Before the snow falls and Mother Nature’s fury comes to a halt, you may wish to consider educating yourself on the dangers of living without a sense of self-discipline. This is particularly important if you have pets or other animals that you love. One thing that many people forget or are not aware of is that many animal shelters and rescue groups are adopting out animals just before the season hits. It can be very difficult getting into a shelter during the winter, so if you know someone who has plans to adopt a pet or two before the upcoming winter months, it would be a great idea to let them know how important it is that they plan on taking the pets into their care once the snow falls. If you do this before the storm, you will be able to give the dog or cat an emotional comfort that you know they will appreciate.
You may be wondering what a “vet-pet” is. Basically, it is an adult dog or cat that has been adopted by an animal shelter or rescue group. While most shelters will not allow adoptions during a snow storm, some will allow an adoption to come in during the storm, but they must make an effort to look after the animal or it will have no chance of coming home to its family. That is why it is imperative for those who have animals to check with their local animal shelters ahead of time, as they will know whether or not the storm will hit on time and whether or not the animal shelters will be open for takeovers during that time.
So, what should you be looking for in animal shelters before you plan to bring your beloved pets inside? First, be sure to check the facilities out thoroughly. Many animal shelters will not allow adoptions during a snow storm, so be sure to ask all your questions before bringing the pet in. In particular, be sure that the shelter will accept the animal, even if the weather turns out to be colder than predicted.
Check to see how many pets will be there. If you only need one or two pets, then you can bring only that number. If you are bringing in several pets, then you should ask about whether or not the shelter has any special programs in place for pets during this storm. Some animal shelters will offer spaying and neutering programs in addition to vaccinations and microchip implants. If you have any questions, you can also contact your local animal shelters and ask the operators if they have any information about which animal-care facilities will be available during the storm.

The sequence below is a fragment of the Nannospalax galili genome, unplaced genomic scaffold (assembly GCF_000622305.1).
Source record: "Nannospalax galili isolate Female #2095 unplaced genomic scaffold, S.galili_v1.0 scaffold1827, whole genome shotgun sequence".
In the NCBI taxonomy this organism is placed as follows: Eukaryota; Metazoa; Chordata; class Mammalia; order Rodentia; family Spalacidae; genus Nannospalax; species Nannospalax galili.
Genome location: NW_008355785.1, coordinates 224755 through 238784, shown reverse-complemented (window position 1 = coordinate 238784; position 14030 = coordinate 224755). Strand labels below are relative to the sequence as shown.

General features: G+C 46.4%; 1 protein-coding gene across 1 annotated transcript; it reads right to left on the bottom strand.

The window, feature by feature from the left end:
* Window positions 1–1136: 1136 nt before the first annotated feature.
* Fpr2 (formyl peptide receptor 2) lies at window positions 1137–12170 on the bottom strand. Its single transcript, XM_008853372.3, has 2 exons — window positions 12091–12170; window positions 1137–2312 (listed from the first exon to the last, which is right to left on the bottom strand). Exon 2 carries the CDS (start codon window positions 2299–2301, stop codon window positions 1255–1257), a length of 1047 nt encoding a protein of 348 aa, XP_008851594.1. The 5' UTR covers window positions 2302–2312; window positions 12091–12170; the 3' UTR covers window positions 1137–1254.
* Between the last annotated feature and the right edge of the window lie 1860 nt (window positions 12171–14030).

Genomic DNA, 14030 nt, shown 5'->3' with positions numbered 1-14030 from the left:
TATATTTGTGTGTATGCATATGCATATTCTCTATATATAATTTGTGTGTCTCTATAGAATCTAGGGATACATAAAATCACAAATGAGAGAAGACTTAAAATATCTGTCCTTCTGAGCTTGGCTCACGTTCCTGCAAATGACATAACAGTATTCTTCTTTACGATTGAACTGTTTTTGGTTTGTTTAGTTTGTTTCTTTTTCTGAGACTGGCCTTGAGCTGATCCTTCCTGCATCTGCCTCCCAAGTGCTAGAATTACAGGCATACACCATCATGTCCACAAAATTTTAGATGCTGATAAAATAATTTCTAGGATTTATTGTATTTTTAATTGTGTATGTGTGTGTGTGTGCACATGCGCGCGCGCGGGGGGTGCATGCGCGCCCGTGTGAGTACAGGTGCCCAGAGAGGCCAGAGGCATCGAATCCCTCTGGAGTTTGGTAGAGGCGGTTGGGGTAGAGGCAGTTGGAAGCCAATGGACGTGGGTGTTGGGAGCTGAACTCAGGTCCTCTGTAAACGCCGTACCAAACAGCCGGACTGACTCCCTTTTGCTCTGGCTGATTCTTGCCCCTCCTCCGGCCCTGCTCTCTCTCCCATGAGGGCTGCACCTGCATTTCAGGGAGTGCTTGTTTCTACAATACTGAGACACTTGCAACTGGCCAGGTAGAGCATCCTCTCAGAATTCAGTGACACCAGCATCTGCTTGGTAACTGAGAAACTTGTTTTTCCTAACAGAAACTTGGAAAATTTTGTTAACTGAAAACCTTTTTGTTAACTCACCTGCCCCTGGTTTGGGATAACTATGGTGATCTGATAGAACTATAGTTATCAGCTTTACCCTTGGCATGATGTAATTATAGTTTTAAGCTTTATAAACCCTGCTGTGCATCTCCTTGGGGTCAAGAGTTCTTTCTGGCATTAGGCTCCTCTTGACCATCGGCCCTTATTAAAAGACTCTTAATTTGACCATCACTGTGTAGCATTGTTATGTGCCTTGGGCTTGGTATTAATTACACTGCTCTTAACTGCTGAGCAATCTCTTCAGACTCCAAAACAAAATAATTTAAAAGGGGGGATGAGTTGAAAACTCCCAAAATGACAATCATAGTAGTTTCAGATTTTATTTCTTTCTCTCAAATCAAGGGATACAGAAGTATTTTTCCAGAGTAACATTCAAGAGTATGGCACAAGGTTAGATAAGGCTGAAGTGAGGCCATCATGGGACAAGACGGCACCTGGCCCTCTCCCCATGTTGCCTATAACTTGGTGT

Ask about the procedures used at the animal shelters to treat sick and injured pets. As with any other facility, animal shelters have their own set of rules and procedures for dealing with animals that are ill or injured. You will want to find out what those rules and procedures are ahead of time, as you don’t want to be surprised with your new pet’s condition after it’s been rescued. As with any pet, you should only bring a sick pet to an animal shelter. It’s your responsibility to keep them healthy during the period of their recovery, and then it is up to the animal shelters to care for them until they are ready to be adopted again.
Do your homework to find out what sort of medical treatment the shelter will offer. Many animal shelters treat pets for flea and tick medication along with vitamins and food, but there may also be access to medications for more serious conditions like heartworm. As a courtesy to your pet and your wallet, you should let the pet rescue workers know in advance if your pet needs a vet’s attention. Most shelters do not have an emergency room or emergency veterinary care, so you may need to go to a local veterinary hospital or clinic on a regular basis for your pet’s medical needs.
You should also be aware of where your pet will go during the storm. Many localities have mandatory shelters that can be opened to take in animals left in the road during the storm. If your home is near a storm drain, it could be best to move your pet to a safe location that is not directly in use by traffic before the storm.
When thinking about bringing your dog or cat home during the upcoming storm season, it’s important to consider all of your options. You shouldn’t have to send your pet’s far just to keep them safe. Make sure your pet is as comfortable as possible in their temporary home until they are adoptable again. PETA and other groups like it to be as concerned about pets as you are, so be sure to take advantage of all of the resources at your local pet adoption agency has to offer.